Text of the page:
Crandall Painting Donated to Teton Collection

Herb and Quita Pownall present Superintendent Mary Gibson Scott
with original painting by Quita’s father, Harrison Crandall

September 5, 2008
Grand Teton National Park Superintendent Mary Gibson Scott is pleased to announce that Herb Pownall and Quita Crandall Pownall, daughter of renowned Teton photographer and artist Harrison R. Crandall, have donated one of her father’s original oil paintings to the park’s Teton Collection. Created in the mid-1960s, the fine art painting depicts a classic Teton scene with mountain peaks partially obscured by clouds and autumn-tinted aspens. The painting will eventually hang in the Jenny Lake Visitor Center — Crandall’s former art studio and showroom — an historic log structure listed on the National Register of Historic Places.

Harrison “Hank” Crandall was born November 23, 1887, in Newton, Kansas, and raised on the Midwest plains. Crandall was inspired as a young boy to photograph the Teton Range after seeing a William Henry Jackson photo of the rugged mountains in a grade school geography book. After studying art at the School of Art and Design in Los Angeles, California, and serving in World War I, Crandall moved west at the age of 25 and settled briefly in Idaho. He first visited Jackson Hole in 1921 and returned the following year with his bride, Hildegard “Hilda,” to make a permanent home. With photographic equipment and camping supplies in hand, the Crandalls spent their first summer scouting locations for photographs, while camping with two friends in what is now Grand Teton National Park. As artist and photographer of the Teton landscape, Crandall became both a Jenny Lake homesteader and a fervent early supporter of the establishment of the park. And with the growth of tourism, Crandall also became one of the earliest concessionaires, selling national park souvenirs and art.

In 1924, he and Hilda homesteaded 120 acres northeast of Jenny Lake and opened the String Lake Dance Pavilion. Although immensely popular with valley residents and “dudes” from local dude ranches, the summer-run, open-air dance hall operated for only 2.5 years because Hank wanted to focus on opening an art studio. He designed his rustic log structure to withstand heavy snows, incorporating sky lights for added natural light and an intricate cross-hatch pattern on the ceiling. Wood from the dismantled dance pavilion was used by local artisans to build the log cabin in 1925 and 1926, and the Crandall Studio opened in 1927. Hand-painted photo postcards of ranch life and the Teton landscape became very popular. Later offerings included paintings, photographs, cameras and film, animal skins, and Navajo rugs. In 1929, when the Snake River Land Company bought the Crandall property, Hank received one of the first concession permits in Grand Teton National Park and relocated his studio nearer to Jenny Lake. It was relocated again in about 1960 and finally moved to its present site in 1991, where the historic building received treatment to rehabilitate and restore its logs, flooring and fireplace.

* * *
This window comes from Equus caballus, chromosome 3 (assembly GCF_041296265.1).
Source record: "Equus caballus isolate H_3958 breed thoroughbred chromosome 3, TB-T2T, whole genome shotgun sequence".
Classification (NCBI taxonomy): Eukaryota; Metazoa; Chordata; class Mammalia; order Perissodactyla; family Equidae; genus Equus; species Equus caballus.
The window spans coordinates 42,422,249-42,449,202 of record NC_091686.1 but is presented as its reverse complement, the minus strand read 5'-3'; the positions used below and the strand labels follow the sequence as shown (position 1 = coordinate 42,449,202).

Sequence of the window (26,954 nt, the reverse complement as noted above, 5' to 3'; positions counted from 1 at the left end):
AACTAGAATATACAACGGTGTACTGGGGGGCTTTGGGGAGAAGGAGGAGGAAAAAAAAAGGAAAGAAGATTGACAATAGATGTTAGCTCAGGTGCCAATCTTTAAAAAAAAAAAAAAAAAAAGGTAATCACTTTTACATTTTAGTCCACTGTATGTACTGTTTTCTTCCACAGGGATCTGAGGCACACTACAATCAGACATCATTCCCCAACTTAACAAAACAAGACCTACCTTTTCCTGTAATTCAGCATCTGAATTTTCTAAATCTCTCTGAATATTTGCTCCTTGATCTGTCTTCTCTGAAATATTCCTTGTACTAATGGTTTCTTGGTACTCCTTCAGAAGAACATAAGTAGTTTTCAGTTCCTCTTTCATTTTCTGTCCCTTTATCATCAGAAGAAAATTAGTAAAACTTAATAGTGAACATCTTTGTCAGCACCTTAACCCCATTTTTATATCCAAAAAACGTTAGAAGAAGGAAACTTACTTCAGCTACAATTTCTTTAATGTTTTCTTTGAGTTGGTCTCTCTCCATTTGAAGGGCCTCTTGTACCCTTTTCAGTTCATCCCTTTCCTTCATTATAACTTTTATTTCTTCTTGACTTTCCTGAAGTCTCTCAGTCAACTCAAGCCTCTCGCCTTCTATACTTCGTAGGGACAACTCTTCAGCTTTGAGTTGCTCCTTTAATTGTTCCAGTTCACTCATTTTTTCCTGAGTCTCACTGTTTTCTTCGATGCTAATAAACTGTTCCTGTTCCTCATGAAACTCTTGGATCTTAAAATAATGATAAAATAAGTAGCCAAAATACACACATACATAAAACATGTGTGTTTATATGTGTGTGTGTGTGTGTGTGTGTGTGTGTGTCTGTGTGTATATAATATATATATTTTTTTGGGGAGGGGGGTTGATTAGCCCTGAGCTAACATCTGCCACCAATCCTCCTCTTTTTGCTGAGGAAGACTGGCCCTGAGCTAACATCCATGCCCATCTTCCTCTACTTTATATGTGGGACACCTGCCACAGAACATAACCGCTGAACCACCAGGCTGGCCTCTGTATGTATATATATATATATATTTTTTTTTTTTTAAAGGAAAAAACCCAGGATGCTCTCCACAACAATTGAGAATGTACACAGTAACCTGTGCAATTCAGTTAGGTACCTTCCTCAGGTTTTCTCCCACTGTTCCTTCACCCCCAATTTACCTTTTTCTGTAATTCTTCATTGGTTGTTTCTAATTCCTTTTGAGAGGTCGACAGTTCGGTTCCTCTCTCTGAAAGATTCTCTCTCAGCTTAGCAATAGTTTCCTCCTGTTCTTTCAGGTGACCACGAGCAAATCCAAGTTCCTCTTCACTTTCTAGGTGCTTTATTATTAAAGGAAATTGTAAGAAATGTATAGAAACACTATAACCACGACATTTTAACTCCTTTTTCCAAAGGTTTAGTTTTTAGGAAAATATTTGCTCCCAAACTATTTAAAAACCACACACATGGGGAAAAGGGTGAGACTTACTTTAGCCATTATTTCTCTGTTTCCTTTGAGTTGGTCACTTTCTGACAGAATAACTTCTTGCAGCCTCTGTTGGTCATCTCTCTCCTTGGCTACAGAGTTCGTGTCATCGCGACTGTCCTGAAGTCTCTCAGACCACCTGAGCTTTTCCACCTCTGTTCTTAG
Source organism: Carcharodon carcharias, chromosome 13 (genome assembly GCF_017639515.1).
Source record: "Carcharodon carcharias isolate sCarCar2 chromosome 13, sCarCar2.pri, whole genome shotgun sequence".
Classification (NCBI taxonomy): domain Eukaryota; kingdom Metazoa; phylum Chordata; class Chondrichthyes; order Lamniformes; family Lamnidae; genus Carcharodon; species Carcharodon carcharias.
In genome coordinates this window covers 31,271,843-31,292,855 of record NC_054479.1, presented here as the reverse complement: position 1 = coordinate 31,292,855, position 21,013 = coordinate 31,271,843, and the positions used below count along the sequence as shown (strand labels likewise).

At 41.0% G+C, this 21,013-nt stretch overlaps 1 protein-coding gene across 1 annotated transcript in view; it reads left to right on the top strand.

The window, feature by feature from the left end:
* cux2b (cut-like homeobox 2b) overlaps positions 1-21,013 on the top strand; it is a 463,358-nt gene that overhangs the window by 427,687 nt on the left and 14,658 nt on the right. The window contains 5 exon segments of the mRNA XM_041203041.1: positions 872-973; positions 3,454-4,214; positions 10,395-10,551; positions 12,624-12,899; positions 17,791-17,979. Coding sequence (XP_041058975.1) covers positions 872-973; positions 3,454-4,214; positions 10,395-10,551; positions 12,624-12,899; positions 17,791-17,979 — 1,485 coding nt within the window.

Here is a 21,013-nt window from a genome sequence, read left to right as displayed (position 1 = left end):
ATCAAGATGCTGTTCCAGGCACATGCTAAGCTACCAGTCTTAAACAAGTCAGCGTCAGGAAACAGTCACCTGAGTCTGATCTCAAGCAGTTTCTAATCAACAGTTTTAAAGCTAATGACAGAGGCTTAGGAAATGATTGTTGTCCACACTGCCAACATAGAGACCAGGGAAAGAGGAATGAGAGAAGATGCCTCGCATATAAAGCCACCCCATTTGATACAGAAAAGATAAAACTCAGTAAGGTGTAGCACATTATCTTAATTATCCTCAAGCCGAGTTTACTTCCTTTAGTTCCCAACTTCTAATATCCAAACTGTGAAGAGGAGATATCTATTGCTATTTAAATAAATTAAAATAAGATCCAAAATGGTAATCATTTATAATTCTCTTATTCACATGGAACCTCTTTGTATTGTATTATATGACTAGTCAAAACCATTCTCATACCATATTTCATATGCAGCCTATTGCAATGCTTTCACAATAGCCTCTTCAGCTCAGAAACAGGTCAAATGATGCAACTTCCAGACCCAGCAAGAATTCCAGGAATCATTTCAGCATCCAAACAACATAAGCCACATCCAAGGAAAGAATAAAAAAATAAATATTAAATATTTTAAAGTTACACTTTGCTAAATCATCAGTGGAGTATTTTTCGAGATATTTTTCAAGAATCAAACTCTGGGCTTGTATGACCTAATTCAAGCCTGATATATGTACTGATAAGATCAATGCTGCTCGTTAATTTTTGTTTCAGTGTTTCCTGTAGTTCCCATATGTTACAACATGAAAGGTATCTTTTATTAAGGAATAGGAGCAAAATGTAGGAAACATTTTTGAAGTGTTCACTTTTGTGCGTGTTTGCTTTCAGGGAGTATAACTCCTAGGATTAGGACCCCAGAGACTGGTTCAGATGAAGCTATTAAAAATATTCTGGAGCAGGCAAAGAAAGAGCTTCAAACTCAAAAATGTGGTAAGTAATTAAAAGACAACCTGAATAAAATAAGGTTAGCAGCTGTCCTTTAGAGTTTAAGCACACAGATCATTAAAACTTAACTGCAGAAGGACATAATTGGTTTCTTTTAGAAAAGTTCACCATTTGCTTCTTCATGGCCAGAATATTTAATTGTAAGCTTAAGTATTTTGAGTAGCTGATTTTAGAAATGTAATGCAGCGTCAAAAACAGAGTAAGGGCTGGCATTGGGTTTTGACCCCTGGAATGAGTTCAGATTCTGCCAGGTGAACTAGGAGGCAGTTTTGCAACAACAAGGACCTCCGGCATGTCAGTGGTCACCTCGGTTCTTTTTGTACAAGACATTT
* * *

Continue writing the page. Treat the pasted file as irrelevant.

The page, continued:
Crandall’s oil paintings often depicted scenic Teton landscapes but he is also known for paintings of 32 species of wildflowers, which provided an invaluable ecological record of the Jackson valley to the US Biological Service during the 1920s to1940s. Through his art, Crandall became an influential promoter of Grand Teton National Park and the National Park Service, inspiring and informing countless people and future generations. He died in 1970 at the age of 83. His daughter Quita Pownall, an artist herself with formal art training, was occasionally tutored by her father; she hand painted many of the Crandall photographs, including his wildflower panels.

Crandall’s painting will be added to the Teton Collection, which serves as a testament to the crucial role that art has played in preserving Grand Teton National Park and other public lands, and reflects the historic significance of artwork throughout the greater Jackson Hole area. Initiated by the Grand Teton Association (formerly Grand Teton Natural History Association) in the late 1950s, this eclectic art collection features work by John Clymer, Olaus Murie, Conrad Schwiering, Jim Wilcox, Joanne Hennes, and Harrison Crandall. These artists, and many others, found creative inspiration from the Teton landscape, and each skillfully captured the spectacular scenery and wild inhabitants of this region. Much of the Teton Collection is now showcased in the art gallery at the Craig Thomas Discovery and Visitor Center in Moose, Wyoming. The Grand Teton Association is currently in the process of creating an informational brochure to hand out at the gallery that will provide an overview of all the artists and their paintings.

The Jenny Lake Visitor Center — historic Crandall Studio — is located eight miles north of Moose Junction on the Teton Park Road and open daily from late May through late September. It is scheduled to close for the 2008 season on September 27.